The modules created with AngularJS are separate javascript files so in this section you will learn the syntax for them.  This is unique to AngularJS so I suggest remembering this part thoroughly.  First example:

var app = angular.module('myModule', []); // initiate model
app.controller('CustomController', function(){
// logic here
}); // create controller function

Note that the “CustomController” name should follow MVC convention and be camel case.  I have yet to figure out why the second parameter of empty brackets is necessary.  To include that controller in your HTML file you will add it as an attribute with a value as such:

<div ng-controller="CustomController">{{ variable }}</div>

Any child tag of that DIV will be able to utilize variables (from the $scope) inside the CustomController function you created.

Two-way data binding is another great feature of AngularJS which is built-in unlike jquery.  This is useful for input validation and making HTML dynamic from user-interaction.  Traditionally, browsers have listeners and respective javascript functions such as “onfocus, onblur, onchange, onclick” to have custom controls.   I believe the two-way data binding is at a higher level of abstraction which utilizes these fundamental event listeners.

By now you should be aware of the basics and not be intimidated by any tutorials, so let’s start with the best tutorial I found where you can code within the web page itself.  Click here to start the interactive tutorial at Code School. You don’t have to create an account to do the course because it is free at the time of this writing.  Completing level 1 + 2 took me about 2 hours. After completing the tutorial return here.  Hint: when you get to the GalleryController and you have to use ng-repeat to list the images, there’s one task that requires you to use the javascript property .length which is not seen in the instructions.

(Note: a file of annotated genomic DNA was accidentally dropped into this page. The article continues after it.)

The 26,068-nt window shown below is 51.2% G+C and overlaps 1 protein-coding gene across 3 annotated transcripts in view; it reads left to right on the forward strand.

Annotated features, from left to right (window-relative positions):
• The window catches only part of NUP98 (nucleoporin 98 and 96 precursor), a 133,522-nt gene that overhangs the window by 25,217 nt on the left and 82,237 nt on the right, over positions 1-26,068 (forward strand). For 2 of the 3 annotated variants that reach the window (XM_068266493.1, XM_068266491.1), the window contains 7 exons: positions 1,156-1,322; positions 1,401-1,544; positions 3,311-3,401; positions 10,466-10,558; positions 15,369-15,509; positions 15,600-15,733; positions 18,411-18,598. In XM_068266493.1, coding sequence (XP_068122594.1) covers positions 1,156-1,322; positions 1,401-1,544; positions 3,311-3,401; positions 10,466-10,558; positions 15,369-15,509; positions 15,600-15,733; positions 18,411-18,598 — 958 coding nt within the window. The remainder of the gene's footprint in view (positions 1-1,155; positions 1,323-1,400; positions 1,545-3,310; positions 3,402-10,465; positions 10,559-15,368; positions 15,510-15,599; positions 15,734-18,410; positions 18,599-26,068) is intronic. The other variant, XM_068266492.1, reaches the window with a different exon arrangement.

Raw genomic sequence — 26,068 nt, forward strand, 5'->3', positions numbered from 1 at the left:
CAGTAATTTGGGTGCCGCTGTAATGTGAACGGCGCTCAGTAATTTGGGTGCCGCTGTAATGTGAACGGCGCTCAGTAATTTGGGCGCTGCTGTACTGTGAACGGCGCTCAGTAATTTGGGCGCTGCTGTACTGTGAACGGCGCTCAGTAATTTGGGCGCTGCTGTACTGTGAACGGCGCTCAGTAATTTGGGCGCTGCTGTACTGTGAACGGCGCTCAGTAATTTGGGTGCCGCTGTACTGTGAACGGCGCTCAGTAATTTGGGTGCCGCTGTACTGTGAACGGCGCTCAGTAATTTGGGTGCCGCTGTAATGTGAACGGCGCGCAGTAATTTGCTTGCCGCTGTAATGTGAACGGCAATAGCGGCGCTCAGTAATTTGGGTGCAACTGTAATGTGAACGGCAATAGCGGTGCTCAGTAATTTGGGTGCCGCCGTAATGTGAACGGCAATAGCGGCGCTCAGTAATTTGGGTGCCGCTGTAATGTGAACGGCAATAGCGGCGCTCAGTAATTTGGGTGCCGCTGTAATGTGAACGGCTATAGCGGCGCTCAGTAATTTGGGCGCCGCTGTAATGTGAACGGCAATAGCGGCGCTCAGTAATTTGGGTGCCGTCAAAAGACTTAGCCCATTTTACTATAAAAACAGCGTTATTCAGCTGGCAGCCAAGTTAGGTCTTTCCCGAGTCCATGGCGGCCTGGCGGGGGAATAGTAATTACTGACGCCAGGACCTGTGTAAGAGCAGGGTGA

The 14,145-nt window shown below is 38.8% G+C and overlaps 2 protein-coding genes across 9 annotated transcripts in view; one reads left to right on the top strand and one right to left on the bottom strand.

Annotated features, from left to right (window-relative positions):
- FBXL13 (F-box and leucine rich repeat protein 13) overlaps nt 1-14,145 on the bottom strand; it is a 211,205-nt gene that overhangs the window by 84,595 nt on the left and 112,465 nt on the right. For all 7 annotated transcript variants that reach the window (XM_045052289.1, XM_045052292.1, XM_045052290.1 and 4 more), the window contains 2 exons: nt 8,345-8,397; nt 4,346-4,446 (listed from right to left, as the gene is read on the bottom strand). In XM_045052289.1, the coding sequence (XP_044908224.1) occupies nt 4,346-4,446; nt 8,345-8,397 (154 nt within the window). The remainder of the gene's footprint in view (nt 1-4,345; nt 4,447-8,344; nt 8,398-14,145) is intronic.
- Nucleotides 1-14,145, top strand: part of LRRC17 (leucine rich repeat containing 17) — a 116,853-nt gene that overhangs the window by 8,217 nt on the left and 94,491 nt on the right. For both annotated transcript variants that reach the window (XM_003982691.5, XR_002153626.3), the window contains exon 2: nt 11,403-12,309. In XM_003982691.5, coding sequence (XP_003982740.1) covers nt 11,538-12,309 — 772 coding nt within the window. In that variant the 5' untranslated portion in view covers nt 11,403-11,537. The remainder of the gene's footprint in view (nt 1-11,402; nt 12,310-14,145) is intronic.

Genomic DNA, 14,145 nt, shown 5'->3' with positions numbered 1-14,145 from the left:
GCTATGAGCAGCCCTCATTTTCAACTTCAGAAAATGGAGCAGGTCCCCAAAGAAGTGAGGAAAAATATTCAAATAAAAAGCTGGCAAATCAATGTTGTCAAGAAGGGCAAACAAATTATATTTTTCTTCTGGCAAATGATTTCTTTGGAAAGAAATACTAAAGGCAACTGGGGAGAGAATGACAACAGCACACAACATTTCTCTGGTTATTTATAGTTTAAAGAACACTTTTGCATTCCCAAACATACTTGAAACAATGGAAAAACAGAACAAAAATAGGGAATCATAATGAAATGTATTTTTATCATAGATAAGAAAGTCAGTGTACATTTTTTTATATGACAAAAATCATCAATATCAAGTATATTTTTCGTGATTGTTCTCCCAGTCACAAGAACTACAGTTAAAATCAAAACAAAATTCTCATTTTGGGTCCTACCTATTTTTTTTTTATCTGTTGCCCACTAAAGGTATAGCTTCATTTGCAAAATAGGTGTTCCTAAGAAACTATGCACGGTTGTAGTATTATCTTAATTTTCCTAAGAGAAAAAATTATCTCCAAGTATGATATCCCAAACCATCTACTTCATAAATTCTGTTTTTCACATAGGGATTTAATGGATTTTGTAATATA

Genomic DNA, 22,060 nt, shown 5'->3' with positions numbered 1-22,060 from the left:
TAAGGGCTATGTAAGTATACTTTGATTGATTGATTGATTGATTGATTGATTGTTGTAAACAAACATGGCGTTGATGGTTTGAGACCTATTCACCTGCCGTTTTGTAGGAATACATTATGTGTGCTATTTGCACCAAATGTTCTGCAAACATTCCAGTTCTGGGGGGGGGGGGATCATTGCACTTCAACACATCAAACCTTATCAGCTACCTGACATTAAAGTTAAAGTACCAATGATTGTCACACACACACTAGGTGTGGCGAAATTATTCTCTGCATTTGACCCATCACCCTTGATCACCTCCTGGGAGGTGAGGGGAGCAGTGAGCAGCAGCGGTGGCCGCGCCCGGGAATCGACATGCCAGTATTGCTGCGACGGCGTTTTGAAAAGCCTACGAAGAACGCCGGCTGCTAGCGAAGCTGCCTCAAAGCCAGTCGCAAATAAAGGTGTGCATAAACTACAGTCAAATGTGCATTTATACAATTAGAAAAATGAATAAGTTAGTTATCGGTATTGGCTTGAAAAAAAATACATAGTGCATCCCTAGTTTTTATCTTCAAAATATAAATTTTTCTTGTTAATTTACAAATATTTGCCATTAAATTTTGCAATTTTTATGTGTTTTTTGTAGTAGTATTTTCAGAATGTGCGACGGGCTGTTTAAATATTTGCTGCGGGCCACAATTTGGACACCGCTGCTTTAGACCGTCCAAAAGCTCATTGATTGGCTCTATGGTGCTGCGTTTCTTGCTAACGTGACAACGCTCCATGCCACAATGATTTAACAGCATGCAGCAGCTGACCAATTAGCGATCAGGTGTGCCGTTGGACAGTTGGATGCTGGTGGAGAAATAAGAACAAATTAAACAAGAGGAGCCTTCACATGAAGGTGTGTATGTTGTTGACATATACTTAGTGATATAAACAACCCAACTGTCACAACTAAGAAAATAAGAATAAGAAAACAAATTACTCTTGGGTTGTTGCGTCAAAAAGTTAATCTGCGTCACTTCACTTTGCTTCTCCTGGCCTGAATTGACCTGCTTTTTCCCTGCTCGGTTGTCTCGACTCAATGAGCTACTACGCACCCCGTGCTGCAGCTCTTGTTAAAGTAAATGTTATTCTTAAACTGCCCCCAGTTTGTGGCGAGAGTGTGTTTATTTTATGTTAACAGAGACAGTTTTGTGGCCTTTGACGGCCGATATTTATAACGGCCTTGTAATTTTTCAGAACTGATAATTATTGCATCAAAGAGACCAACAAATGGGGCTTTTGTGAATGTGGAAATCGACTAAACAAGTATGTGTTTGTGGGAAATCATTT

You should also continue watching Dan’s video from above which explains technical stuff with diagrams.  After all this you will probably have spent 2.5 hours.  Hopefully you have gone through all this without breaks.  Keep it up and stay on track!


Only continue reading here if you have completed Code Schools level 1 + 2 tutorials.

Things you should know well by now from watching the video and tutorial:

DIRECTIVES

ng-app
ng-controller
ng-show
ng-hide
ng-repeat
ng-init
ng-click
ng-class
ng-src

FILTERS

currency
date
limitTo
lowercase
uppercase
orderBy

Aliases for controllers such as  “GalleryController as gallery”.
If you have experience with MySQL queries then you know exactly what this means.  An alias is usually a shorter word that refers to an object with a long, not semantic name, or expression.  MySQL example:

"SELECT CONCAT(', ', lastName, firstName) AS 'full_name' FROM employees";

Aliases for “for-in” loops such as “product in store.products”.
Several languages use for-in loops to loop through an array.

To validate your knowledge I suggest looking at this easy to read post with code examples by Srikar Gudipati.

After completing your day 1 training, you must complete the following task, it will only take you 5 minutes:
1. Visit this post day-1-results
2. Click the edit button
3. Scroll to the bottom of the page and answer the 3 questions from the top.

Finally please vote on this poll for your preferred learning style.